Brachial neuritis can occur in both children and adults. Injured nerves that pass signals from the brain and spine to the arm and hand can trigger the condition. The feeling usually begins as a deep, aching pain and can eventually disrupt life. Though most people affected recover with no lasting damages, some people are left with pain, numbness, muscle atrophy, or weakness.
What vaccine causes it?
The National Vaccine Injury Compensation Program (VICP) identifies brachial neuritis as a possible injury due to vaccines containing the tetanus toxoid. These include diphtheria and whooping cough vaccines. Other vaccines may also cause brachial neuritis, too.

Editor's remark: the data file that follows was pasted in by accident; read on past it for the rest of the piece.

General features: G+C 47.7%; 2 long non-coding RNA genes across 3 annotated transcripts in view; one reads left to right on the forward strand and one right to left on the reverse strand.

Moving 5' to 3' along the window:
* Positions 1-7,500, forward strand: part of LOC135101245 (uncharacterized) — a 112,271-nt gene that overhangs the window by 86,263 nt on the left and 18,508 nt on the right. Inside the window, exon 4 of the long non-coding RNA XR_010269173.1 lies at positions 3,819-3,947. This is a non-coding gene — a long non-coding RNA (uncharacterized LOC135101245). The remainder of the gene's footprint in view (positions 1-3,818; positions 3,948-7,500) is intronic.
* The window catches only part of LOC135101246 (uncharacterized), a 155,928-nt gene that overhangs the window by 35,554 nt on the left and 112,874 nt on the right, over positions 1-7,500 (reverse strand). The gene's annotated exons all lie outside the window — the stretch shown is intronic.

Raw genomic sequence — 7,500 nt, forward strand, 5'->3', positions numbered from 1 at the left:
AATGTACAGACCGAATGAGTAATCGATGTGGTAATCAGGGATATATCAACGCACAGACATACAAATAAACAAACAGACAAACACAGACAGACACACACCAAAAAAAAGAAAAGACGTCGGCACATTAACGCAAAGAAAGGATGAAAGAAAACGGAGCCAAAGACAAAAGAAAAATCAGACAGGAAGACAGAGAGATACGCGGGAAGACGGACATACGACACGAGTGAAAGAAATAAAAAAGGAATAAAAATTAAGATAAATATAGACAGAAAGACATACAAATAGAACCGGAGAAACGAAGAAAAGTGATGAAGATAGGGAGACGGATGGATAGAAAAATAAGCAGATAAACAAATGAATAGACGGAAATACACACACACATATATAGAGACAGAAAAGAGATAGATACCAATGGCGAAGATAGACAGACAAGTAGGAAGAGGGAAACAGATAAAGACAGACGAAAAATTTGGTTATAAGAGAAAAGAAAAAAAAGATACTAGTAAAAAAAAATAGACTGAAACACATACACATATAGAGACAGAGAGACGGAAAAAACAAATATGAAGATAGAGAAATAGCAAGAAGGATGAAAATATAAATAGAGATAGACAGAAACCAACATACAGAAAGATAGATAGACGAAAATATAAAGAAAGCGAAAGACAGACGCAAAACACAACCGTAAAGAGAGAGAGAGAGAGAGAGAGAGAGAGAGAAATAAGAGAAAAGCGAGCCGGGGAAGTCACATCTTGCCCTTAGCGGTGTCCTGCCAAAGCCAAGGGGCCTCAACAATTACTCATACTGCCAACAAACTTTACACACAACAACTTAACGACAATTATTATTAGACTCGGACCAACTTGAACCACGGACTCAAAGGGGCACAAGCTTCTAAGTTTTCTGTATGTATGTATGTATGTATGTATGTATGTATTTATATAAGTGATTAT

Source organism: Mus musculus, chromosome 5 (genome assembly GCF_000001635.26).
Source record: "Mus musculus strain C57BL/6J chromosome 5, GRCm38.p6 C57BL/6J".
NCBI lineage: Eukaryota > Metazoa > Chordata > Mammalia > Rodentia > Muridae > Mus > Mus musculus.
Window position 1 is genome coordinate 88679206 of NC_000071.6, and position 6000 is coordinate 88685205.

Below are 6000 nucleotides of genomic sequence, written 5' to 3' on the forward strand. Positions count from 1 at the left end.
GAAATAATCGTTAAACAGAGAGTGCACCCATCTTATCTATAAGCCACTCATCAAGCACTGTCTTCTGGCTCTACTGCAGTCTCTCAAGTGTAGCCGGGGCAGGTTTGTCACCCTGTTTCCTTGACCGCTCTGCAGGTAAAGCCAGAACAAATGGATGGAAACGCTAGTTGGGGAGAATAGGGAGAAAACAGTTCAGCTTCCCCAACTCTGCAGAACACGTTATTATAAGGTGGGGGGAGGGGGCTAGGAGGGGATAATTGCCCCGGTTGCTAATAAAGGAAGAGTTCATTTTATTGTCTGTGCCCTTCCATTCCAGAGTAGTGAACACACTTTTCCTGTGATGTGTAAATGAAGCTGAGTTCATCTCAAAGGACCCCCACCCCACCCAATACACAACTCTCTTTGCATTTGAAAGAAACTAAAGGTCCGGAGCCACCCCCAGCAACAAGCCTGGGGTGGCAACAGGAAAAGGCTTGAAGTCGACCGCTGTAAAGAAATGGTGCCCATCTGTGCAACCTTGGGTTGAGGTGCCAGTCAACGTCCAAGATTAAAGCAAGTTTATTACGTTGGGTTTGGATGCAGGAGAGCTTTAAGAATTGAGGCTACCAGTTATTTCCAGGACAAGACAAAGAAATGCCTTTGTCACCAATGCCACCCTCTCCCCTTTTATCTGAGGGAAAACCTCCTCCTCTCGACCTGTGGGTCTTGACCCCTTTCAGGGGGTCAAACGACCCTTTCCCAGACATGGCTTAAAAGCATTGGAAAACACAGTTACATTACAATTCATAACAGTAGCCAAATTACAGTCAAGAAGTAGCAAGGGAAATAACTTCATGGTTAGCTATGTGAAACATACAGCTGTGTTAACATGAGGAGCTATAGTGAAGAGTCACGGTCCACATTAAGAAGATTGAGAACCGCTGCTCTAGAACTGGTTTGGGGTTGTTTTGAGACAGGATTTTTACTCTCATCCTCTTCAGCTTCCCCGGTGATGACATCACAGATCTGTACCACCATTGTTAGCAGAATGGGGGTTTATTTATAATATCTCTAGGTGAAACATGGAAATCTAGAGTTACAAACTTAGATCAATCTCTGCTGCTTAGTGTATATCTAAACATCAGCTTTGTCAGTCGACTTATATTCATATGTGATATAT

What are the symptoms?
Brachial Neuritis occurs in the upper arm or shoulder and usually appears on the same side as the vaccine injection. Reactions can also show up on the opposite arm or shoulder — sometimes both arms can feel the effects.
- Limited mobility
- Loss of motor control
- Pain and inflammation
- Sensory loss
The diagnosis of brachial neuritis can be aided by information found in two additional studies:
- An electromyography study (EMG), which measures electric activity between skeletal muscles and nerves
- A nerve conduction study (NCV), which measures how fast electrical signals move the body’s nervous system
When do symptoms appear?
Signs of injury typically take a few days to appear. If the condition continues, weakness will set in.
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